And millions of people are under-impressed by the fact that Obama signed us all up as customers for giant health insurance companies instead of actually doing something to ensure that people get something useful out of the venture.
If by that you mean you would have preferred a single payer approach, I would agree. This was a result of compromise (a concept not well understood by House Republicans, BTW) due to the exhaustive lobbying efforts of the insurance industry, and is a prime example of the need to remove money from politics.
Every military person I've known have done it for the free college money they give out.
During the Regan expansion, I chose to sign a contract with the Navy. My path did not involve any contribution on their part towards my college education; AOCS is not a scholarship program, and like a fool, I decline to participate in the GI Bill.
People are inherently selfish but I will admit there are a small percentage that do things because they mean well and desire nothing in return. A dying breed for sure.
I truly did it because I thought it would be exciting (it was, mostly), but we were not (formally) at war with anyone until Desert Shield/Storm came along. As an added bonus, I learned to fly and got to play with really fascinating machinery- "something in return". I would concur that my motivation was indeed selfish from a strict interpretation, but not exclusively so. And most of my peers came from the same frame of mind. Despite a minority that saw it as a path to the airlines, most of us "mean(t) well and desire(d) nothing in return" save the pay and adventure. I would conclude the percentage might not be that small, even today. OTOH, I would strongly encourage my son to choose any branch other than Army or Marine Corps as the chance of getting fired upon is much greater than in the others.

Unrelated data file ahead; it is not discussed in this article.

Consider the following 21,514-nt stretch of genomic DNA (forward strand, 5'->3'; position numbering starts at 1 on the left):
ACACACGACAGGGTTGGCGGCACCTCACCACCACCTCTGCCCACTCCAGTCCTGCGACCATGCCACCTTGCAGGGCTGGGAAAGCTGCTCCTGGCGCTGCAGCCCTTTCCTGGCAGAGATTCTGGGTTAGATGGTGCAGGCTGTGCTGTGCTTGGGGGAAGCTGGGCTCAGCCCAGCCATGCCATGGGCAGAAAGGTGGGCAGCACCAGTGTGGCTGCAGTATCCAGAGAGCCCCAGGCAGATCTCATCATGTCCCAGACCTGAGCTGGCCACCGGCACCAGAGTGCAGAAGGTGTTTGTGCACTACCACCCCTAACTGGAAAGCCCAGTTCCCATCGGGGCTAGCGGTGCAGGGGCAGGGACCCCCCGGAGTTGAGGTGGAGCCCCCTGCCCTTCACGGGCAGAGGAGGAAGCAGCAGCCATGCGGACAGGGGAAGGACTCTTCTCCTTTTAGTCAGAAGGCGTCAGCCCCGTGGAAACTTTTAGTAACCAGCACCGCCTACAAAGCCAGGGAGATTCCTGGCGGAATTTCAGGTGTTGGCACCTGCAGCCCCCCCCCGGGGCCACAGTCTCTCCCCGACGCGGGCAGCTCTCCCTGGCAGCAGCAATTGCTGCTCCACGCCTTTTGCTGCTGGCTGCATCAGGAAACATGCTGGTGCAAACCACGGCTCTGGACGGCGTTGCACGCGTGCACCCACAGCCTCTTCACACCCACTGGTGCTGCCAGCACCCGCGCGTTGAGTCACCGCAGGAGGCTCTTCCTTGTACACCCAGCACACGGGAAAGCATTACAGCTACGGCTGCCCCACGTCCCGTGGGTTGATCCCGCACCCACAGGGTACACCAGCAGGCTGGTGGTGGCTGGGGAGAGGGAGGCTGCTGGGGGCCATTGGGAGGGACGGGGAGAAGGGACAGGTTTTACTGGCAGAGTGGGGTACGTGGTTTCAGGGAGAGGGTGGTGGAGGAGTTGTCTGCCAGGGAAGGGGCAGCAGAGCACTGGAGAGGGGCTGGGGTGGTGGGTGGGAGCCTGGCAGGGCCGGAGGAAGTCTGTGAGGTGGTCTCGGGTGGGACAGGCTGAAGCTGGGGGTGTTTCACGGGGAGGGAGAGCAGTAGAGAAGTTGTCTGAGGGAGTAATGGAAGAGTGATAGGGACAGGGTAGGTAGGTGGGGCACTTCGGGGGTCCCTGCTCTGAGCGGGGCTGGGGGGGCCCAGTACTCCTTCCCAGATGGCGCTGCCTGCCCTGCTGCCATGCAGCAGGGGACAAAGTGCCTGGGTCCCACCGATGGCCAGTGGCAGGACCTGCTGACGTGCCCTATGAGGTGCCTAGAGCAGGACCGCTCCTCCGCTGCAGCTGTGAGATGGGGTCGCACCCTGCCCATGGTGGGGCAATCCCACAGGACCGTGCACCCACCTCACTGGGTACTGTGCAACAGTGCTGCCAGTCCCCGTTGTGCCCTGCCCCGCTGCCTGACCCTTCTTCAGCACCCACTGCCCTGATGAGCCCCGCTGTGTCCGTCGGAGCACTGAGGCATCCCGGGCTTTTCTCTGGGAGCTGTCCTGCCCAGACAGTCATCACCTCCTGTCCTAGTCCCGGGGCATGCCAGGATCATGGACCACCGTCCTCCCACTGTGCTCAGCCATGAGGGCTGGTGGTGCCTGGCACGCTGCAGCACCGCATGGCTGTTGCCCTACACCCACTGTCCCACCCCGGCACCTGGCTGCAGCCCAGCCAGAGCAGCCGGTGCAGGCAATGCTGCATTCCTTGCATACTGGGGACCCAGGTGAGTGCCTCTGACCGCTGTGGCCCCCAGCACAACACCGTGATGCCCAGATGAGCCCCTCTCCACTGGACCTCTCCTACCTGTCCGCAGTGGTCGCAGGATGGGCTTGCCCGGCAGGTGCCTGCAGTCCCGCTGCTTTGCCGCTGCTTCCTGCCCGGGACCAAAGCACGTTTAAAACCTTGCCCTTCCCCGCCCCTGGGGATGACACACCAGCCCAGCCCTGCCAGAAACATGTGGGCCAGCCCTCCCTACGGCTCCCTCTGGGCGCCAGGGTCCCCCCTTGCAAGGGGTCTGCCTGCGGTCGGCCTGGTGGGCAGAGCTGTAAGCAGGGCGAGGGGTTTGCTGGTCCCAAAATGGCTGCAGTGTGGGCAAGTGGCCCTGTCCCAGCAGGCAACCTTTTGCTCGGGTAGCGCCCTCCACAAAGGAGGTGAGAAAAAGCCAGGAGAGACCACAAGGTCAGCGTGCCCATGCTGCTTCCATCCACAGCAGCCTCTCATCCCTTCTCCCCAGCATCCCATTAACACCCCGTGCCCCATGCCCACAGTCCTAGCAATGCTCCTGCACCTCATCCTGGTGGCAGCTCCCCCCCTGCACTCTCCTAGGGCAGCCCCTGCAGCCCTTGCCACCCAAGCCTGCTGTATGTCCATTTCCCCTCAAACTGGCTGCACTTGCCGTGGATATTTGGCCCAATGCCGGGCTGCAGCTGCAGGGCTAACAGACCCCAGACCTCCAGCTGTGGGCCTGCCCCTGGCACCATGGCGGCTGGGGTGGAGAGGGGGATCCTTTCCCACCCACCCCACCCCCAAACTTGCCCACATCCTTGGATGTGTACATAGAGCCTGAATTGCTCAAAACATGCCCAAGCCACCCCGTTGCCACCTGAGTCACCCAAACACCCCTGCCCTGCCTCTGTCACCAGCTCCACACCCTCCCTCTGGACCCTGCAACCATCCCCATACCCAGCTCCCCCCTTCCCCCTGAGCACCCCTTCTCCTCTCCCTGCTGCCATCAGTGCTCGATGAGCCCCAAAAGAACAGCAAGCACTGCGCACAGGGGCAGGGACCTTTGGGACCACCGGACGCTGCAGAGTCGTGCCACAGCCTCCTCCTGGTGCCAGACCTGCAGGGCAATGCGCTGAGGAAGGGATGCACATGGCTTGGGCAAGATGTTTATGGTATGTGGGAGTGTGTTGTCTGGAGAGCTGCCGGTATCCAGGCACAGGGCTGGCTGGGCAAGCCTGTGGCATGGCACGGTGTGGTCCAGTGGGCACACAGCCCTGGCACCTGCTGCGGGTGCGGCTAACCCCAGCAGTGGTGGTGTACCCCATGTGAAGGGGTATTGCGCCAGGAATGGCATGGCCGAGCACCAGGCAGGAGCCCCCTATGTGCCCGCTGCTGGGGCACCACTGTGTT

BTW, James Duane's video does not argue the merits of the 5th Amendment. It merely argues that one should exercise this right to the maximum extent possible.
With judgment and experience, a pilot can know whether a climb is better than a descent, what route is best to avoid, if taking extra fuel is more harmful than helpful, understands winds aloft, tropopause, and orographic phenomenon and their effect on turbulence, and a myriad of other vital information.
Most importantly, incidents like AF447 would be more likely and recovering from that type of upset would be impossible by remote pilot.
Is there a structural problem with computer-aided pilot's ability to fly visual approaches?
Not sure of the specifics of this incident (VMC or IMC), but there's no "structural problem" with automation and visual approaches. It is more likely simply an issue of training- about limits of automation and flying a visual flight path.
The automation can be used as a aid during a visual approach, but one must be familiar with how to set up the FMGC/FMC. Training costs money. Sim time is a limited and costly resource and managers are always looking to save a buck. Safety and profit are often opposing metrics.
Read my other posts, no need to repeat my self.
the critical information relating to the flight situation of the aircraft was being withheld by the "smart" cockpit
The pilots were challenged by degraded systems: no air data meant they had no information about airspeed, vertical speed or altitude. It was attitude only during night IMC. No information was "withheld", per say, some simply wasn't available to them. They were all trained to standards, including stalls, and alternate law. Alternate law means that most protections are lost: pitch and roll limits, overspeed and stall prevention- you cannot stall newer Airbus in normal law, it won't let you. The aircraft still "flies" the same way. Boeing's cockpits are smart too, but are most definatley not immune to failures and connected yokes is not Here's a summary of Airbus flight control laws: http://www.airbusdriver.net/airbus_fltlaws.htm